Negotiating a business loan can be a nerve-racking experience. Lenders want to calculate the value of assets cautiously, to reduce their risk. Borrowers jockey for optimistic numbers, to get the money to make the deal work.
Appraisers have been left with the role of umpire to determine the real value. For years, the middleman method worked well - despite fluctuating markets and nearly a dozen different ways to value property.
Then, in the 1980s, the feeding frenzy of speculation in the real estate market eventually toppled hundreds of the nation's savings and loans.
On the Overhaul Bandwagon
A ripple of reform evolved into a full-scale of the real estate appraisal process. Congress enacted the Financial Institutions Reform, Recovery, and Enforcement Act, calling for minimum standards of conduct on appraisals.
The Appraisal Foundation, comprising eight appraisal organizations, complied by developing the Uniform Standards of Professional Appraisal Practices. These standards now apply to real property, personal property, and business valuations, as well as review of appraisal reports and consulting on the value of property or businesses.
The Office of the Comptroller of the Currency added guidelines that allow individual lenders to involve their own appraisal management policies, in addition to the basic standards set out in the uniform appraisal practices.
Most lenders have adopted stringent guidelines. But their clients -- and, in some cases, their own lown officers - are unaware of the new rules.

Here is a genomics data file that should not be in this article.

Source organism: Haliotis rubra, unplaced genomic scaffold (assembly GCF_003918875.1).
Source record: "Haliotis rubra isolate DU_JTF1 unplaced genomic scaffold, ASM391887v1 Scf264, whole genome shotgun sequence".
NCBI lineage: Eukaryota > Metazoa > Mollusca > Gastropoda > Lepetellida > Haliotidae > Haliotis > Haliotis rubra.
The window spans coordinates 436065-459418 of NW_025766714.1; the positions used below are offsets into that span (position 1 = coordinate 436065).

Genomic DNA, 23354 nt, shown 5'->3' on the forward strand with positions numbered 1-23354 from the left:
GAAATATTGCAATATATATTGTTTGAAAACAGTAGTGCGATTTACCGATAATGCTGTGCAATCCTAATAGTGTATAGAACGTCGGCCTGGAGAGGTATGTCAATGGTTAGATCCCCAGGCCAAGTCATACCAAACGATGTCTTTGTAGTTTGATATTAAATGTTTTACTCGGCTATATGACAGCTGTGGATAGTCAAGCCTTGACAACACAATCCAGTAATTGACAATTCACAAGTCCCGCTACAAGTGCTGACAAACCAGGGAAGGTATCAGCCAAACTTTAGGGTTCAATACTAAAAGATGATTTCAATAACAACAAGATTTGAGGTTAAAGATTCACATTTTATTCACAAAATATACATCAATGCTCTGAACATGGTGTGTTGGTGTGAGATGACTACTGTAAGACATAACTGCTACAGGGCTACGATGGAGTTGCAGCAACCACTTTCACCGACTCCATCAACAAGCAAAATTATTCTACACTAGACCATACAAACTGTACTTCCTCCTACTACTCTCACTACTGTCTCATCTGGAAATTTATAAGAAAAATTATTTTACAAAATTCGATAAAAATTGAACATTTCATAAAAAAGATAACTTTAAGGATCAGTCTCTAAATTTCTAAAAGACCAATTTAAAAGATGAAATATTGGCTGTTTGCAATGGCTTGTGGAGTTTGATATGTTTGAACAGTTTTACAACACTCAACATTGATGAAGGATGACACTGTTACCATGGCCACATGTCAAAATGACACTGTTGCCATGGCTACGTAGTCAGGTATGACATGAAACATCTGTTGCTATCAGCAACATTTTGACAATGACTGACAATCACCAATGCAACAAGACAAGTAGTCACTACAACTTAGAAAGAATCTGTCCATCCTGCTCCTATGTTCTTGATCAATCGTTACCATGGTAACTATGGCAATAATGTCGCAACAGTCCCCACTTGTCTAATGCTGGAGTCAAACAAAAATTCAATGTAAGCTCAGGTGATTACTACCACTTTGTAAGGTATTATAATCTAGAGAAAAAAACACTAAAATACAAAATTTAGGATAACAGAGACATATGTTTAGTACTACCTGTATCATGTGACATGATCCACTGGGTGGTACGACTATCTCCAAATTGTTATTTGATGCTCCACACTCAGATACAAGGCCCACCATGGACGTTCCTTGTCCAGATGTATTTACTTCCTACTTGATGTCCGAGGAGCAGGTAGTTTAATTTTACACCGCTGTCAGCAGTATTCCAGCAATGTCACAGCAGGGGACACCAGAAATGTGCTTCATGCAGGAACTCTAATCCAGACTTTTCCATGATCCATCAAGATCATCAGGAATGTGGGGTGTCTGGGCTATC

Five Key Changes
* Lenders are now the client. Under the new standards, appraisers must be engaged and paid by lending institutions themselves.
Even though the lender collects a retainer from a loan prospect to cover the cost of the appraisal, for all practical purposes the banks is now the customer.
Now, reports must be addressed and sent directly to the lender and, in most cases, directly to the appraisal review division. Neither the loan officer, nor the lender's client, is entitled to see the report until it passes this inspection point.
* Only fully complete reports can be submitted.
Submitting a summary without enclosing the full appraisal report is a violation of the Uniform Standards of Professional Appraisal Practices.
But the law does allow an appraiser to discuss key numbers with a client verbally, as long as the firm has performed the appraisal to professional standards and has documentation on file to back the numbers given verbally.
* Reviewers cannot supply new numbers. Appraisers, like doctors, are often asked to give a second opinion. The scope of these desk-top opinions, however, is now limited to two functions.
The reviewer can concur or disagree with the original report in its entirety, or disagree with specific elements.
But if the reveiwer disagrees with the value given in the original report, he or she can no longer give an opinion of a more accurate value. To get new numbers, a lender has to request a separate's report.
* Appraisers must be licensed. Until now, appraisers have regulated their own industry. Instead of a formal education or uniform certification process, various appraisal organizations have indicated an individual is qualified to conduct appraisals by awarding "designations" - the most prestigious is the Member of the Appraisal Institute.